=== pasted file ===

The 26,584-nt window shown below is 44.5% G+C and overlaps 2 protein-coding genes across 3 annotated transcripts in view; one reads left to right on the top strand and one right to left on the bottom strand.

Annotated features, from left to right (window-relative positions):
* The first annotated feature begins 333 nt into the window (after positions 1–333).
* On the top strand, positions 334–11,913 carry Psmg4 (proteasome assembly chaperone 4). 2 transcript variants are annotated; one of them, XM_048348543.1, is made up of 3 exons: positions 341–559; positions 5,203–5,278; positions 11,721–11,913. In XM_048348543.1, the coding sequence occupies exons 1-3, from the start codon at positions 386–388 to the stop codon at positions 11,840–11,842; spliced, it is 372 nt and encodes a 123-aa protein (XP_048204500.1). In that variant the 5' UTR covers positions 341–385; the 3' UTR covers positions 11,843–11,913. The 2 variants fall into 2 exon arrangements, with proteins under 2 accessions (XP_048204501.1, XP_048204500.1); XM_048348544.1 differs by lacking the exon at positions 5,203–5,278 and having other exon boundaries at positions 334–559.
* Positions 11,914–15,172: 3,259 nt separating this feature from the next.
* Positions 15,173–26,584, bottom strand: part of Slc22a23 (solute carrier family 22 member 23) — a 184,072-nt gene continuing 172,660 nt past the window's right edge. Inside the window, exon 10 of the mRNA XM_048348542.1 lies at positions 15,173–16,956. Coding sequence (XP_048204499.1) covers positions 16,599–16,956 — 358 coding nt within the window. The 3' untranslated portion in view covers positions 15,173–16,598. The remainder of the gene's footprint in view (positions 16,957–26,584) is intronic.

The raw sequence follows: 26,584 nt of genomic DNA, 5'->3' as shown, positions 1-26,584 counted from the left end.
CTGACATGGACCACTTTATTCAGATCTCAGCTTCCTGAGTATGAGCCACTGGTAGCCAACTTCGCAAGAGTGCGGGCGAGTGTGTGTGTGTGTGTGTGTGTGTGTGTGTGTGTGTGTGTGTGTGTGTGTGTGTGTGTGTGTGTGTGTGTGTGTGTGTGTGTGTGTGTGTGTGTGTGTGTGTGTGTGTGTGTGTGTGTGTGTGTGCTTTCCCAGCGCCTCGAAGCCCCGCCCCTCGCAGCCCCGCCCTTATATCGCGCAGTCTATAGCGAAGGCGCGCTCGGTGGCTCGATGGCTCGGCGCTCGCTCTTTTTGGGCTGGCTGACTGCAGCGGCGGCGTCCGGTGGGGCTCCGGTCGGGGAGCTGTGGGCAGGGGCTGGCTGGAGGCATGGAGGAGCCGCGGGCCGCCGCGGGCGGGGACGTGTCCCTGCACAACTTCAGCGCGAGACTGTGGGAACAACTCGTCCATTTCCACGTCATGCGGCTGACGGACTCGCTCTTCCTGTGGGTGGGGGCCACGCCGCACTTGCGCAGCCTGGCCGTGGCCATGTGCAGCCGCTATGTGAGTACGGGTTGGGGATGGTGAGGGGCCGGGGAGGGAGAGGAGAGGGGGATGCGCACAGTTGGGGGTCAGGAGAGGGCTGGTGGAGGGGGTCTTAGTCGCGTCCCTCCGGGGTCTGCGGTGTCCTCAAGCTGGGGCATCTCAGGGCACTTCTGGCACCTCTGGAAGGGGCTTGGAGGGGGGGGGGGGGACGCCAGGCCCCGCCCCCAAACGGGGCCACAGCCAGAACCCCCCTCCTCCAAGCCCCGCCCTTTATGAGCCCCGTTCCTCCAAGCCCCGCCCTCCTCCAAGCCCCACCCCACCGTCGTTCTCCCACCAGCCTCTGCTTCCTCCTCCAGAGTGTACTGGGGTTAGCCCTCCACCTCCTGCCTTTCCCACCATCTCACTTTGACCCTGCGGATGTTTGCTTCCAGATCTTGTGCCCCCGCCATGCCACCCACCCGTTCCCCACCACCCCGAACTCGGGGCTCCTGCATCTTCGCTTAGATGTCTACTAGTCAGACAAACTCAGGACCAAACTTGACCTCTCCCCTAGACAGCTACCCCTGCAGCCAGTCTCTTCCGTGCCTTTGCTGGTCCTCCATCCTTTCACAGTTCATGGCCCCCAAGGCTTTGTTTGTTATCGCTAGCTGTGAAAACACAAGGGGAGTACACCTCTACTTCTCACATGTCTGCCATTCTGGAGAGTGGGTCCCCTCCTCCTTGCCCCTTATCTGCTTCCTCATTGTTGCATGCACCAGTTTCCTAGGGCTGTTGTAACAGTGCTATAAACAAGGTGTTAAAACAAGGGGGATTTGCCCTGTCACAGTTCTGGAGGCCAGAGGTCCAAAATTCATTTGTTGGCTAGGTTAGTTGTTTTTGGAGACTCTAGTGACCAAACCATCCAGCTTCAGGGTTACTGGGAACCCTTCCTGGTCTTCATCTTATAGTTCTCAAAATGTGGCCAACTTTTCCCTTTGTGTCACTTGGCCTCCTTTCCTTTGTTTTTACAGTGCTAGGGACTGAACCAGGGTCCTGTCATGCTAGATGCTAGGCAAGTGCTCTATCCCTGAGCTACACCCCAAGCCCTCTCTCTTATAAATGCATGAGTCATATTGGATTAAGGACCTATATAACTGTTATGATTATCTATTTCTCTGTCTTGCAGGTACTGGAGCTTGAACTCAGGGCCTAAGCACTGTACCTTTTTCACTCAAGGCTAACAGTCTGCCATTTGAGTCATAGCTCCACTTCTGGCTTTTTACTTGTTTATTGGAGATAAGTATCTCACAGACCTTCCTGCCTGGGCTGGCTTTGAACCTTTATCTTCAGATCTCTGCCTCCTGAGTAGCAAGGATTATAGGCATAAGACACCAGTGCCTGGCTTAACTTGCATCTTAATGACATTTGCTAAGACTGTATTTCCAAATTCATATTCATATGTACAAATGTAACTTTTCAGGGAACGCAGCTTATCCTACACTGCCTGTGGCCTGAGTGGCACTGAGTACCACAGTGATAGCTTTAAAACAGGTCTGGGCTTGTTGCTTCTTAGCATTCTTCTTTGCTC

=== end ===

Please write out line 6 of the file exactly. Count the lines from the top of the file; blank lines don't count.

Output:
* Positions 15,173–26,584, bottom strand: part of Slc22a23 (solute carrier family 22 member 23) — a 184,072-nt gene continuing 172,660 nt past the window's right edge. Inside the window, exon 10 of the mRNA XM_048348542.1 lies at positions 15,173–16,956. Coding sequence (XP_048204499.1) covers positions 16,599–16,956 — 358 coding nt within the window. The 3' untranslated portion in view covers positions 15,173–16,598. The remainder of the gene's footprint in view (positions 16,957–26,584) is intronic.